Phosphatidylinositol (PtdIns) transfer proteins (PITPs) regulate signaling interfaces between lipid metabolism and membrane trafficking. Herein, we demonstrate that AtSfh1p, a member of a large and uncharacterized Arabidopsis thaliana Sec14p-nodulin domain family, is a PITP that regulates a specific stage in root hair development. AtSfh1p localizes along the root hair plasma membrane and is enriched in discrete plasma membrane domains and in the root hair tip cytoplasm. This localization pattern recapitulates that visualized for PtdIns(4,5)P2 in developing root hairs. Gene ablation experiments show AtSfh1p nullizygosity compromises polarized root hair expansion in a manner that coincides with loss of tip-directed PtdIns(4,5)P2, dispersal of secretory vesicles from the tip cytoplasm, loss of the tip f-actin network, and manifest disorganization of the root hair microtubule cytoskeleton. Derangement of tip-directed Ca2+ gradients is also apparent and results from isotropic influx of Ca2+ from the extracellular milieu. We propose AtSfh1p regulates intracellular and plasma membrane phosphoinositide polarity landmarks that focus membrane trafficking, Ca2+ signaling, and cytoskeleton functions to the growing root hair apex. We further suggest that Sec14p-nodulin domain proteins represent a family of regulators of polarized membrane growth in plants.
Sec14p, the major yeast phosphatidylinositol (PtdIns) transfer protein (PITP), regulates an essential interface between lipid metabolism and protein transport from Golgi membranes to the cell surface (Bankaitis et al., 1990; Cleves et al., 1991a,b; Xie et al., 1998). This regulatory circuit, termed the Sec14p pathway, defines a signaling cascade that involves functionally uncharacterized proteins of the oxysterol binding protein family such as Kes1p (Fang et al., 1996; Li et al., 2002) and ADP-ribosylation factor GTPase activating proteins (Yanagisawa et al., 2002). These regulatory interactions couple lipid signaling to the function of core components of the vesicle trafficking machinery, but precisely how this occurs remains unknown.
Mammals express at least three soluble PITPs: PITPα, PITPβ, and rdgBβ; and all of these share primary sequence homology to each other (for review see Routt and Bankaitis, 2004). The mammalian PITP module is found throughout metazoans and is structurally unrelated to yeast PITPs (Sha et al., 1998; Yoder et al., 2001). Gene ablation experiments in mice, although suggesting an essential housekeeping function for PITPβ, demonstrate that PITPα nullizygosity results in chylomicron retention disorder, severe hypoglycemia, and a fulminating spinocerebellar neurodegenerative disease (Alb et al., 2002, 2003). As at least some forms of human chylomicron retention disease are caused by null mutations in the Sar1b GTPase that regulates coassembly of COPII coat components with ER cargo (Jones et al., 2003), PITPα is suggested to regulate a Sar1b-GTPase activating protein function on the enterocyte ER surface in the chylomicron biogenic pathway (Bankaitis et al., 2004). Indeed, the hypothesis for PITPα function in chylomicron trafficking shares basic features with that proposed for Sec14p function in yeast (Yanagisawa et al., 2002) and leaves open the possibility that structurally disparate PITPs nonetheless operate via similar mechanisms in regulating analogous membrane trafficking reactions.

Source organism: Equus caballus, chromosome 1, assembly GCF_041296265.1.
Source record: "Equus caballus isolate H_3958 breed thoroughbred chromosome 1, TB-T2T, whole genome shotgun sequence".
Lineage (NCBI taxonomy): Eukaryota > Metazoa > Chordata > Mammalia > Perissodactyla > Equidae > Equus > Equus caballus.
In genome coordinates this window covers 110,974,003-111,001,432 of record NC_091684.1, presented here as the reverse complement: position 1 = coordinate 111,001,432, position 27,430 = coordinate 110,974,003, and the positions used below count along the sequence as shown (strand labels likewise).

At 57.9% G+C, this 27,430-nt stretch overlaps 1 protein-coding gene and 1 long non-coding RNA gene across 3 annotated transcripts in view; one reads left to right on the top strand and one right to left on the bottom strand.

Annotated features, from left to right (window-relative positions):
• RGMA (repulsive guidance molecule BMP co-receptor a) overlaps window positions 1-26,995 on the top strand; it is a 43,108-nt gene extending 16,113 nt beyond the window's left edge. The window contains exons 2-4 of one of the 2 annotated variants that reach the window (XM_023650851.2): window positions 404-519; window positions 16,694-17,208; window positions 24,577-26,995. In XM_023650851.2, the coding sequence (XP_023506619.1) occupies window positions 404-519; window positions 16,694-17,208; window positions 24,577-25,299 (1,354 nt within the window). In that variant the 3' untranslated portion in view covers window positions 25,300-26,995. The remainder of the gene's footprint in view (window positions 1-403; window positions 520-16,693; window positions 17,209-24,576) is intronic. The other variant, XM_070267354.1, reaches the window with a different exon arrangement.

Although PITPs exist in higher plants (Jouannic et al., 1998; Kearns et al., 1998a), there has been no systematic functional analysis of them. Herein, we describe a large and novel family of Sec14p-nodulin domain proteins in Arabidopsis thaliana. We show that the Sec14p domains of these proteins share functional properties consistent with those of Sec14p-like PITPs and report the first analysis of the biological function of any Sec14p-like protein in plants. We demonstrate that loss of AtSfh1p, a membrane-bound Sec14p-nodulin protein, dramatically compromises polarized root hair membrane trafficking. Derangement of polarized membrane growth occurs after the site of root hair emergence has been correctly determined and emergence initiated. The collective data suggest AtSfh1p generates phosphoinositide (PIP) landmarks that focus membrane delivery to the root hair tip plasma membrane in a manner that depends on the actin cytoskeleton. The results further suggest that the polarized secretory pathway establishes a tip-directed Ca2+ gradient that cues microtubule (MT) organization in a manner that further reinforces tip-directed membrane trafficking. The collective data describe the functional characterization of the role for a novel membrane-associated PITP in execution of developmentally regulated polarized membrane trafficking pathway.
A novel family of Sec14p-nodulin domain proteins
A search of the National Center for Biotechnology Information and The Arabidopsis Information Resource databases identified 31 homologous A. thaliana sequences when the Sec14p primary sequence was queried. These sequences each exhibit a 239-residue domain that shares significant primary sequence homology with the Sec14p lipid binding domain (LBD), and these domains fall into two Sec14p homology groups. One Sec14p homology group encodes proteins that consist of a Sec14p domain that shares rather low (but significant) sequence identity with yeast Sec14p. The other Sec14p homology group consists of the 14 highest-scoring Sec14p LBD-like sequences. 11 of these 14 sequences represent proteins where an NH2-terminal Sec14p domain is joined to a COOH-terminal nodulin domain of ∼100 residues (Fig. 1 A). These nodulin domains define three classes based on similarity to the Nlj16 nodulin (Fig. 1 B). Nlj16 is expressed by root cells of the legume Lotus japonicus upon infection with Rhizobium and defines a plasma membrane targeting module (Kapranov et al., 2001). Lotus expresses four Sec14p-nodulin domain genes (LjPLP-I thru LjPLP-IV; Fig. 1 B). The Sec14p-nodulin domain proteins are of special interest because of the unanticipated physical linkage of Sec14p and nodulin domains, and because these define unique examples of membrane-bound Sec14p-like PITPs.